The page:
Postby Godric on Mon Oct 22, 2012 1:19 pm

Kraftster wrote:
Spoiler:
Hockeynut! wrote:I really enjoyed that Columbia. Thanks for sharing the link.

I've often thought that as children, we're led to believe we can do anything, be anything we want to be, see all our dreams come true, only for everything to come crashing down as we enter adulthood, get a "real job", etc. I look at my dad who is 65 and was recently diagnosed with a malignant brain tumor. He retired at 62, mostly because he kept getting laid off from various crappy manufacturing jobs when plants would close down/lay off most of the work force/etc. I look at his life and wonder if he was ever really happy. He never had an important job. He never had a great marriage. He always seemed so disappointed with everything. Now as he gets ready to fight cancer again, I wonder if he thinks he wasted his life.

I'm self employed as a photographer and I enjoy my "job" most of the time, but I don't feel like I'm doing anything great or important. I'm going to be 35 this year, out of high school for the past 16 1/2 years and I can't understand where time has gone. Is running a successful business enough? Will I look back at my life 35 years from now and feel like I threw it all away? Right now, 65 feels so far away, but I'm over half way there. I love life and want to milk it for all it's worth. Hopefully I have the courage to do just that.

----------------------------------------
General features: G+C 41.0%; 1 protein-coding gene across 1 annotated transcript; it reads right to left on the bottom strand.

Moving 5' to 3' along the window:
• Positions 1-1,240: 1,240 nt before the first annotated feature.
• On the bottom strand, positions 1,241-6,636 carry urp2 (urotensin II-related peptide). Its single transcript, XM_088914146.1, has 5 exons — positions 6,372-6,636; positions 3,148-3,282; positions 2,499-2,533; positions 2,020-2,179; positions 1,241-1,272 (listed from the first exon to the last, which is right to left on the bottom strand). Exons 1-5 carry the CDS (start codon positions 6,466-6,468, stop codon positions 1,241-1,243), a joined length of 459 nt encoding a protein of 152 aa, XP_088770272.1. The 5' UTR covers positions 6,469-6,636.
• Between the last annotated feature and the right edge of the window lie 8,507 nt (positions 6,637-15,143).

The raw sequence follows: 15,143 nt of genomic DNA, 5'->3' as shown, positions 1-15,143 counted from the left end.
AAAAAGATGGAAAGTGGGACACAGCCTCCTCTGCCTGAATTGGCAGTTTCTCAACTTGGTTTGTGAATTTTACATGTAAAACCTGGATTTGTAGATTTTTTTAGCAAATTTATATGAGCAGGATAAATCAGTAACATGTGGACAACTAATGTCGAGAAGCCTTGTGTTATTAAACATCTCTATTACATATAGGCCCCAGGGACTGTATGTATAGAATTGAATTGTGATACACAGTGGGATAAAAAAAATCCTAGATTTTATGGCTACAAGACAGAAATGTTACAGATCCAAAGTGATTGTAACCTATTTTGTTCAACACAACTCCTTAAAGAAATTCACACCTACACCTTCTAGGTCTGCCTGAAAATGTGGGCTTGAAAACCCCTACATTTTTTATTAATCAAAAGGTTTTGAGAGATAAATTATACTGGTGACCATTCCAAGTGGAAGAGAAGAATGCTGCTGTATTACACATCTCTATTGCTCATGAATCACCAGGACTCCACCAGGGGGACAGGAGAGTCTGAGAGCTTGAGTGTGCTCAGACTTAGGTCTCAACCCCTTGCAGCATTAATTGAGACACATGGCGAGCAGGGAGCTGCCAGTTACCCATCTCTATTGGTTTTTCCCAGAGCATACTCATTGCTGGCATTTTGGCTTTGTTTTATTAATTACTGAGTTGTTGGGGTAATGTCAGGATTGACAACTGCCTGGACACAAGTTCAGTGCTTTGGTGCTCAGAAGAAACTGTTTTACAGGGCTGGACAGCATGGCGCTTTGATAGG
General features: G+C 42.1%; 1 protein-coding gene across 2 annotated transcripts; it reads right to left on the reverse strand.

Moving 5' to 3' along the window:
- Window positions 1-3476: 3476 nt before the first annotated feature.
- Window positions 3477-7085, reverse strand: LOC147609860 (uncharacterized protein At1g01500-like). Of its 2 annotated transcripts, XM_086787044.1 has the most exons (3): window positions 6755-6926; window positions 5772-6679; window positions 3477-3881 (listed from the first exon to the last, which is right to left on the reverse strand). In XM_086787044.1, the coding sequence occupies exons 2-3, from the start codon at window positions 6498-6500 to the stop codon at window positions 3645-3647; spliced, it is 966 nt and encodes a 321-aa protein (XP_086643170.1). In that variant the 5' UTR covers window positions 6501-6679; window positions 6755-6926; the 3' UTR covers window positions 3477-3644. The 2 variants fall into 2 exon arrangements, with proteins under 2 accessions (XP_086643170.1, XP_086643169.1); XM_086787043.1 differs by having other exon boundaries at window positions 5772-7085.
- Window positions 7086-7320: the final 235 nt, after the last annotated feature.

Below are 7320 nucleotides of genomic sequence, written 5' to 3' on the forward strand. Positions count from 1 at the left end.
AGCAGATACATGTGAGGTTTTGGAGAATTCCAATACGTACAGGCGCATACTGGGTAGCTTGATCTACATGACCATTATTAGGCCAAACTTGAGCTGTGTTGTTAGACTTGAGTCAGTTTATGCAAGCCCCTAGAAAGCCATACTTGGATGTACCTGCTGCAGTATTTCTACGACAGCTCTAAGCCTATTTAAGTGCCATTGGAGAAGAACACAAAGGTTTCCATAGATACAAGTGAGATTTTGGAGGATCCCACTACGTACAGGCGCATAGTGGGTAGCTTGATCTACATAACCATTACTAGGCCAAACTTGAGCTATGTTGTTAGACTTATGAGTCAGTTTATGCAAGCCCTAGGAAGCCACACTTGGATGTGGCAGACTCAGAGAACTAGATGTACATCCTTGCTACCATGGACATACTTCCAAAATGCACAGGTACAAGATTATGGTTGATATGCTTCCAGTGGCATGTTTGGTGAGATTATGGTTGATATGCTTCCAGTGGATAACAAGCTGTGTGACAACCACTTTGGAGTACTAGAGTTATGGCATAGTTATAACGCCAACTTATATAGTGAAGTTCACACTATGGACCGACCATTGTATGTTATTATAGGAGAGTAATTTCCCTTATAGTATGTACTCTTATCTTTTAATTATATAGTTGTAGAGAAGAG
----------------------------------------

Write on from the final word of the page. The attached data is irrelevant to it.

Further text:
I always look around at other people and feel that they are missing something by not, as you put it, "milk[ing life] for all it's worth." What you seem to be talking about is almost like a "step two" in the process of "getting it" (I guess it can be read as 'life'). First, I think you should be thrilled with the fact that you've arrived at step one. I don't think there's a whole lot more after step one myself, but so few people seem to even get to that point that its worth patting yourself on the back for being there. I haven't found the perfect way to describe "it" just yet, but I guess the closest I can come is to quote Ernest Becker in The Denial of Death when talking about living life with the consciousness of death: "This is the terror to have emerged from nothing, to have a name, consciousness of self, inner feelings, an excruciating inner yearning for life and self-expresion -- and with all this yet to die." This consciousness of death is very reminiscent of choosing to live despite the absurdity of life (Camus most specifically but other existentialists as well). Whether choosing to live despite awareness of the absurdity of life or living with the consciousness of death, I think this is the best description of "getting it" that I can come up with.